• 42apples

    Where did you find that it’s megaregions? The survey says “cities.” It’s a pretty small sample size too. And even in NY, SF, and Chicago, more than 60% say having access to a car is important. I think there is a small shift in attitudes among suburbanites (me for example), but not such a dramatic change that Streetsblog mentions. Most millenials want to own a car, want to own a house, and want to live in a suburb.

  • Bolwerk

    700 ought to be a pretty efficacious sample size.

  • Bolwerk

    It’s “buried” precisely because it’s not that important, and you even skipped over the part of the paragraph where it was explained why the researchers contended it wasn’t very important.

    In a full blown research paper, which can run dozens or more pages, the standard place to put that type of information is at the end of the paper in a section called “Discussion,” where everyone even semi-literate in comprehending such things knows where to find it.

  • Streetsblog Network

    Yeah, they’re talking about regions.

  • Jame

    Have you looked at prices lately? And student loan debt? And underemployment rates? Home ownership is significantly delayed due to lack of money.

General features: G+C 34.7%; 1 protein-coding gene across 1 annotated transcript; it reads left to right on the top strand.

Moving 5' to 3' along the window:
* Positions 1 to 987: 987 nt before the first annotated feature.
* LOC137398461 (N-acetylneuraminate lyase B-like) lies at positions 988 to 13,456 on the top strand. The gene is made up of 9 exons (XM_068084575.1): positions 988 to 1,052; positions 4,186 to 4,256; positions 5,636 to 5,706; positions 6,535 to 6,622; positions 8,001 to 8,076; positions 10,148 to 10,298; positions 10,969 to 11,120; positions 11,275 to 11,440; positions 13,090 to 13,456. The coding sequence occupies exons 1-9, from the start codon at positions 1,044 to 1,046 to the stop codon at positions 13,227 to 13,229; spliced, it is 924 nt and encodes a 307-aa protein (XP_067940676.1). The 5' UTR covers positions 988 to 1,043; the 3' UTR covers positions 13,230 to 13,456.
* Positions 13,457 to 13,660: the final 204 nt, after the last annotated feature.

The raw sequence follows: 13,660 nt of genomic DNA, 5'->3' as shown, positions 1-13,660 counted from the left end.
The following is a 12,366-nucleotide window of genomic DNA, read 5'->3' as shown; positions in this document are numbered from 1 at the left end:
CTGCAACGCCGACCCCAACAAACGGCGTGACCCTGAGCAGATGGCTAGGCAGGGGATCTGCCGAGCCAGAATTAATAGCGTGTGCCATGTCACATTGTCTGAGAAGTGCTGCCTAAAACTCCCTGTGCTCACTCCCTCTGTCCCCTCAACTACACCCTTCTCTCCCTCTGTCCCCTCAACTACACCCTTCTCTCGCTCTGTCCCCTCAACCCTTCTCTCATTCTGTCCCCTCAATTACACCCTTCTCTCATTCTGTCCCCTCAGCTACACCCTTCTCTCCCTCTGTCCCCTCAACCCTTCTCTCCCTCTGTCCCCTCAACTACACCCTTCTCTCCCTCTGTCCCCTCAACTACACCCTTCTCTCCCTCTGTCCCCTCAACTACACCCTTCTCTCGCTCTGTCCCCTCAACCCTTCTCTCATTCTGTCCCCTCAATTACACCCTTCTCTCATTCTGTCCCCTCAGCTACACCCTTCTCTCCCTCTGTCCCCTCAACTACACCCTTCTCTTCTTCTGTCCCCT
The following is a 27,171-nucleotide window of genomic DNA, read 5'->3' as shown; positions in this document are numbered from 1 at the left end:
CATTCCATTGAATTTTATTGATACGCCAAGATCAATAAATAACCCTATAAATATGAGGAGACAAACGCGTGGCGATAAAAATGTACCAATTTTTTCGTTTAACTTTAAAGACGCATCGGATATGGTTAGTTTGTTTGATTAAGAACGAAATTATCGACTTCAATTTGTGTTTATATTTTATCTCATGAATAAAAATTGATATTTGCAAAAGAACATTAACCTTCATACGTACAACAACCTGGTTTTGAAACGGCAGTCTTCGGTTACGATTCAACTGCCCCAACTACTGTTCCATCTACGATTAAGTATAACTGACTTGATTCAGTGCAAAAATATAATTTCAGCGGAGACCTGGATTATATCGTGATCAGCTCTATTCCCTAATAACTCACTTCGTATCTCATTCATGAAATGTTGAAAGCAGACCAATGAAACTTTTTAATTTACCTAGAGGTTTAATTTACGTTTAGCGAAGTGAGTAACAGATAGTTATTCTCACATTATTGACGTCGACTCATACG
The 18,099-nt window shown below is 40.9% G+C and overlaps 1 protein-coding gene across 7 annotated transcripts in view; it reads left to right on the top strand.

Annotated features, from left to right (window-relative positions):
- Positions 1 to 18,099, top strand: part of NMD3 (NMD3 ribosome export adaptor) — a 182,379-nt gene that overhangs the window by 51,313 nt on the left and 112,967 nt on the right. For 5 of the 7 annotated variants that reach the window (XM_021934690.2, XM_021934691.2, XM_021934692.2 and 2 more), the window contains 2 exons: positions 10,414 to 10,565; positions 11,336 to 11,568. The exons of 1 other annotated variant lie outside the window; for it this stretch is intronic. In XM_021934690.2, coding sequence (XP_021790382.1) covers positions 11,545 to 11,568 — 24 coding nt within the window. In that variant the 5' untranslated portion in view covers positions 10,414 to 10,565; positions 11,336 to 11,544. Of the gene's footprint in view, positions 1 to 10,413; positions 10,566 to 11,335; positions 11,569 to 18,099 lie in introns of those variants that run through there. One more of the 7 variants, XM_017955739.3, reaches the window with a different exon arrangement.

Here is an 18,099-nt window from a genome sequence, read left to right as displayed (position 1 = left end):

• Dave weckl

    Actually…the survey design and methodology (e.g., survey size, population, sampling, design, etc.) goes at the beginning along with a discussion of data sources. Regardless, the survey suffers from self selection bias. And, it is regional data and not city (CBD) only. But, the conclusion made here is specific to cities. Not logical.

  • Bolwerk

    Methodology goes more in the middle, after things like abstracts, hypotheses, and literature reviews. The discussion of the flaws in the methodology falls under the discussion section, after the methodology is laid out and the results presented, but before a conclusion is drawn. All research has potential flaws/limitations that need to be discussed.

    The press release said it took place within cities (this probably means the political boundaries of cities, but not necessarily CBDs). The potential self-selection is the people in the study already live in and many have chosen to live in cities. However, studying individuals in transit-weak cities may very well be an efficacious alternative to studying transit-weak suburbs.

    A bigger flaw is it doesn’t say much about transit-free exurbs or rural areas. Still, if you account for these limitations, I don’t see anything hugely wrong with drawing conclusions from these results.